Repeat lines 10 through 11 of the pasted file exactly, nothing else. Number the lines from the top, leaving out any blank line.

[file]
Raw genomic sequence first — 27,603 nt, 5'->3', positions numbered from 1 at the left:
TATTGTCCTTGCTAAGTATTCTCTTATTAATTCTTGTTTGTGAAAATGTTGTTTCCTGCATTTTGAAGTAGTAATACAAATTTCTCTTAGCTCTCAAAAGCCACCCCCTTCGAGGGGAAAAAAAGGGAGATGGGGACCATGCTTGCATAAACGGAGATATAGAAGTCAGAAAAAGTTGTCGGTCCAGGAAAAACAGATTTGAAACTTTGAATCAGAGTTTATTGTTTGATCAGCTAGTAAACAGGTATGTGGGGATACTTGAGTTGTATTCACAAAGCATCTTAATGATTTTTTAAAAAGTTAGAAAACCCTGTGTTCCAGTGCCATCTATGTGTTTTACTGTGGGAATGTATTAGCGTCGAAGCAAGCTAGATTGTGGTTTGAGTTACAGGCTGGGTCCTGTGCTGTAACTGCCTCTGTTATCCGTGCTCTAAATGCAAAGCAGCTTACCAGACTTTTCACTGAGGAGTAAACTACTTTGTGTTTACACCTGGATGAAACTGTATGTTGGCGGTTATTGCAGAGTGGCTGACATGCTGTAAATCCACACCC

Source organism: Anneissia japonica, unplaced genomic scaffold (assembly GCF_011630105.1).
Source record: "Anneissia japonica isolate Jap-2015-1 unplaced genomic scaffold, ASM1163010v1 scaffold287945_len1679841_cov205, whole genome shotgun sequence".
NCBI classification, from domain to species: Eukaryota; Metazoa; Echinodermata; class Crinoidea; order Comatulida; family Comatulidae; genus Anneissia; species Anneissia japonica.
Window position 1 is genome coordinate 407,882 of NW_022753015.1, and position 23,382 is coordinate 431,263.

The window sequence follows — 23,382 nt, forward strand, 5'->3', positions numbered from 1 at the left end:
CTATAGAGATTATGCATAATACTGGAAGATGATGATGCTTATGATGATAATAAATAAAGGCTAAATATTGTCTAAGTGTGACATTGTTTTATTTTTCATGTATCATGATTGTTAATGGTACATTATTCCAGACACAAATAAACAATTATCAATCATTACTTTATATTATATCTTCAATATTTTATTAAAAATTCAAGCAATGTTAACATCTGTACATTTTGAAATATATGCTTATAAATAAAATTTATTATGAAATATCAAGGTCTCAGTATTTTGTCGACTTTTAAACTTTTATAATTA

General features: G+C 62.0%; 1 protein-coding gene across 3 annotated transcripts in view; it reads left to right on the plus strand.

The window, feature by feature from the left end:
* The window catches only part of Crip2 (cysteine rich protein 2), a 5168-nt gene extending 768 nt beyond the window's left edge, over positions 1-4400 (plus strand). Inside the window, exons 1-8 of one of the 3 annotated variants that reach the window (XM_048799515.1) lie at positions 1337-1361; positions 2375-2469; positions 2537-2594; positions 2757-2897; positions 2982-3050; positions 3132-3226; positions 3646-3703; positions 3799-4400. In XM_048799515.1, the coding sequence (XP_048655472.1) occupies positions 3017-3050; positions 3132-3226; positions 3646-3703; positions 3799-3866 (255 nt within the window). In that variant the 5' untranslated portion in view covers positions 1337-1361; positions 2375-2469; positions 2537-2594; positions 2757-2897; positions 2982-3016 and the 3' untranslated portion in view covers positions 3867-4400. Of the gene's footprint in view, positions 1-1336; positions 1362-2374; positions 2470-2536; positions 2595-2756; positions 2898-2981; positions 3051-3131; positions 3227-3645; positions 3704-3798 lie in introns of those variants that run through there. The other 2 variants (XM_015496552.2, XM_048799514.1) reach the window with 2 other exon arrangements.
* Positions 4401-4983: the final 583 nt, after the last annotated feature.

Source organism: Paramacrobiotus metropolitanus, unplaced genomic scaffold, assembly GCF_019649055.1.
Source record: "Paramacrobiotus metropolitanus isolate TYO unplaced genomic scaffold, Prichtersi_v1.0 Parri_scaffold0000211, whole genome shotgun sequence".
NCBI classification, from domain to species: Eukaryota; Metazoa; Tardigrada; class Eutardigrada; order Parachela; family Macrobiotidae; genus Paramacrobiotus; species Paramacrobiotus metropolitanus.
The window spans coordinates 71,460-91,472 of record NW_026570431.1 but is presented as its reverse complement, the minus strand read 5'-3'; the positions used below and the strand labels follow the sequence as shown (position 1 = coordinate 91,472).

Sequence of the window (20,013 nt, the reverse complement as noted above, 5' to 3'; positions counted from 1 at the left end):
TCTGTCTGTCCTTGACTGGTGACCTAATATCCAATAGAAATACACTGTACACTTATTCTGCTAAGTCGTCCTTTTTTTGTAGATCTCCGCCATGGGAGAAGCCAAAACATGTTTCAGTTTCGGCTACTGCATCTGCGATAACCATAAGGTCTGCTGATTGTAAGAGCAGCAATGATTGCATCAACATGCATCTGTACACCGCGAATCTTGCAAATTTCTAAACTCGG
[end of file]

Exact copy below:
The window, feature by feature from the left end:
* The window catches only part of Crip2 (cysteine rich protein 2), a 5168-nt gene extending 768 nt beyond the window's left edge, over positions 1-4400 (plus strand). Inside the window, exons 1-8 of one of the 3 annotated variants that reach the window (XM_048799515.1) lie at positions 1337-1361; positions 2375-2469; positions 2537-2594; positions 2757-2897; positions 2982-3050; positions 3132-3226; positions 3646-3703; positions 3799-4400. In XM_048799515.1, the coding sequence (XP_048655472.1) occupies positions 3017-3050; positions 3132-3226; positions 3646-3703; positions 3799-3866 (255 nt within the window). In that variant the 5' untranslated portion in view covers positions 1337-1361; positions 2375-2469; positions 2537-2594; positions 2757-2897; positions 2982-3016 and the 3' untranslated portion in view covers positions 3867-4400. Of the gene's footprint in view, positions 1-1336; positions 1362-2374; positions 2470-2536; positions 2595-2756; positions 2898-2981; positions 3051-3131; positions 3227-3645; positions 3704-3798 lie in introns of those variants that run through there. The other 2 variants (XM_015496552.2, XM_048799514.1) reach the window with 2 other exon arrangements.